Interview by Reena Baras
Yehudis Barmatz-Harris is a Jewish Art Salon fellow and member of the religious women artist group “Studio of Her Own.” Her artwork is inspired by Hassidic, Kabbalistic and Biblical sources. Her art explores her personal identity as a Female Hassidic Jewish artist, using common everyday items and materials to infer references that are more abstract. Her personal working philosophy and approach to the arts in the community is motivated by a belief in the creative arts process as bringing people together through providing identity, healing, soul searching and reflection. This philosophy is expressed in her own personal works. Yehudis Barmatz-Harris is an artist and practicing therapist, and contributing Jewish arts writer living in central Israel.
CAIJ: Can you describe yourself as an artist and what materials you tend to lean towards using?
Yehudis: As a multimedia artist, I use installation, video, photographs, and sculptural assemblages to reflect on the meaning of the mundane. I choose materials no one else looks at: dust, unwanted papers, water, materials left over from rituals such as melted down candles and ashes, broken vessels, voices, shadows. I integrate these materials with imagery from the daily urban and natural environment, such as window screens, metal cables, bike wheels, images of trees.
I consider the life cycle of nature and material. My works are born out of the American environmental, ecofeminist and process art movements, alongside other contemporary artists using recycled mediums. I am also informed by my own culture, deriving symbolism and meaning about the feminine essence as rooted in Jewish thought.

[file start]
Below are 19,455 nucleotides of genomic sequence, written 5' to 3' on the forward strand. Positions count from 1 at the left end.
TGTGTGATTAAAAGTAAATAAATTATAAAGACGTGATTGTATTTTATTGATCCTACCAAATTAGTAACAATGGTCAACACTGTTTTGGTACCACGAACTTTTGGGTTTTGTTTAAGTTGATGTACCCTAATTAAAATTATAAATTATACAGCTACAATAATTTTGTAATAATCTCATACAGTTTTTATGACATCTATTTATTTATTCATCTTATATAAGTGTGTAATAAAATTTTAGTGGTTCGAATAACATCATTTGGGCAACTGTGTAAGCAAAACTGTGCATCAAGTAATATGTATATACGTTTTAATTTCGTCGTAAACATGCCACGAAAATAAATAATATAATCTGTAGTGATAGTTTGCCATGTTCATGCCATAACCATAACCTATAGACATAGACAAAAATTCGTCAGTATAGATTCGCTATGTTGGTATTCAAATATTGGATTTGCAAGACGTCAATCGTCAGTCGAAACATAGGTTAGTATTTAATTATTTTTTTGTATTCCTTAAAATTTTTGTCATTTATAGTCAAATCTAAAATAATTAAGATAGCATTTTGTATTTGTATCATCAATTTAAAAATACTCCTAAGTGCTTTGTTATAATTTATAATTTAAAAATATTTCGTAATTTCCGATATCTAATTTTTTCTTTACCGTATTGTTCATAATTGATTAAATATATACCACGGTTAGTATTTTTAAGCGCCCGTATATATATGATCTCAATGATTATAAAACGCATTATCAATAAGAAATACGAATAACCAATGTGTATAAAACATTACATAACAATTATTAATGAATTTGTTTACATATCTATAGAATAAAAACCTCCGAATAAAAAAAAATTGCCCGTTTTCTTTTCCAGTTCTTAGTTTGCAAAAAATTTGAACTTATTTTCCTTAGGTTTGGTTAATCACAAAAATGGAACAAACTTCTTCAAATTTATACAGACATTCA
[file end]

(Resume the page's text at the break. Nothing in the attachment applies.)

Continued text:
The domestic domain is stigmatized as a burdensome requirement of daily living. Such a perspective degrades motherhood as stripped of free choice, as she becomes deeply immersed in the basic physical essentials, to birth, to wash, to feed, to wipe the mess. However, the home is what runs constantly in every human’s unconscious. As a Mother, a Jewish Hassidic Woman, I reassess cast off materials in the home as symbol, ritual, and essential being, to evaluate the devalued, through researching the emotional and spiritual meanings of basic matters.
CAIJ: Will you tell us about one of your more recent projects?
Yehudis: The Etz-Chaim event is a unique site specific art project born through the collaboration of Studio of Her Own’s group of artists in their studio Alliance House, together with colleagues from New Spirit at Alliance House.
Jaffa Street is characterized by its buildings, landmarks to the history of the developing city. Two of these buildings, Eitz Haim School and Alliance House, mark a history unique to Jerusalem. They were built as Jerusalem’s first-ever educational institutions and stood for the opposing philosophies that were a makeup for the new Jerusalem, a city now becoming the capital of a New Jewish State.
Eitz Haim School was one of the first attempts at institutionalizing ultra-orthodox religious study. Originally, Jerusalemite ultra-orthodox parents home-schooled their children, using respected and learned tutors. As Jerusalem became established as a city, and the enticing secular lifestyle threatened the continuation of the community, the teachers realized that children of all means need an education, to retain the teachings of their fathers and maintain tradition.